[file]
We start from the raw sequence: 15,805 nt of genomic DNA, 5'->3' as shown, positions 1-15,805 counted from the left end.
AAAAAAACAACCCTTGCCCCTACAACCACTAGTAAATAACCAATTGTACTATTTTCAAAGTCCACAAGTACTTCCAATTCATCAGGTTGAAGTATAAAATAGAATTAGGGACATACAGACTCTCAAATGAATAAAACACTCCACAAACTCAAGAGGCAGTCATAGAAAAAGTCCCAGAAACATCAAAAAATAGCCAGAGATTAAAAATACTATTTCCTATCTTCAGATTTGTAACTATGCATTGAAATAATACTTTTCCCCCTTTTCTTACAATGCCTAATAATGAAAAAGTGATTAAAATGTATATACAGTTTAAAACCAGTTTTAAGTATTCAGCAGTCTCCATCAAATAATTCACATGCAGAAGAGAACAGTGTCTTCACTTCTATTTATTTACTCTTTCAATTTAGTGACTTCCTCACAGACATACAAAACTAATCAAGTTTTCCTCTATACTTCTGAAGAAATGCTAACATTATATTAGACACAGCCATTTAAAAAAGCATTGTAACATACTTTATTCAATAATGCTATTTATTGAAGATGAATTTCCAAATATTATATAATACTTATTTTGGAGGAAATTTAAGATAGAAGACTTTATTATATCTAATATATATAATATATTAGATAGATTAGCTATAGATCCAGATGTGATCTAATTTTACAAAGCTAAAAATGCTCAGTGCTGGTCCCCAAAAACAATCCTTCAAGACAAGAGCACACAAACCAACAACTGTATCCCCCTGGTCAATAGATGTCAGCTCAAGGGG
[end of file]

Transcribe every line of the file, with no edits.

We start from the raw sequence: 15,805 nt of genomic DNA, 5'->3' as shown, positions 1-15,805 counted from the left end.
AAAAAAACAACCCTTGCCCCTACAACCACTAGTAAATAACCAATTGTACTATTTTCAAAGTCCACAAGTACTTCCAATTCATCAGGTTGAAGTATAAAATAGAATTAGGGACATACAGACTCTCAAATGAATAAAACACTCCACAAACTCAAGAGGCAGTCATAGAAAAAGTCCCAGAAACATCAAAAAATAGCCAGAGATTAAAAATACTATTTCCTATCTTCAGATTTGTAACTATGCATTGAAATAATACTTTTCCCCCTTTTCTTACAATGCCTAATAATGAAAAAGTGATTAAAATGTATATACAGTTTAAAACCAGTTTTAAGTATTCAGCAGTCTCCATCAAATAATTCACATGCAGAAGAGAACAGTGTCTTCACTTCTATTTATTTACTCTTTCAATTTAGTGACTTCCTCACAGACATACAAAACTAATCAAGTTTTCCTCTATACTTCTGAAGAAATGCTAACATTATATTAGACACAGCCATTTAAAAAAGCATTGTAACATACTTTATTCAATAATGCTATTTATTGAAGATGAATTTCCAAATATTATATAATACTTATTTTGGAGGAAATTTAAGATAGAAGACTTTATTATATCTAATATATATAATATATTAGATAGATTAGCTATAGATCCAGATGTGATCTAATTTTACAAAGCTAAAAATGCTCAGTGCTGGTCCCCAAAAACAATCCTTCAAGACAAGAGCACACAAACCAACAACTGTATCCCCCTGGTCAATAGATGTCAGCTCAAGGGG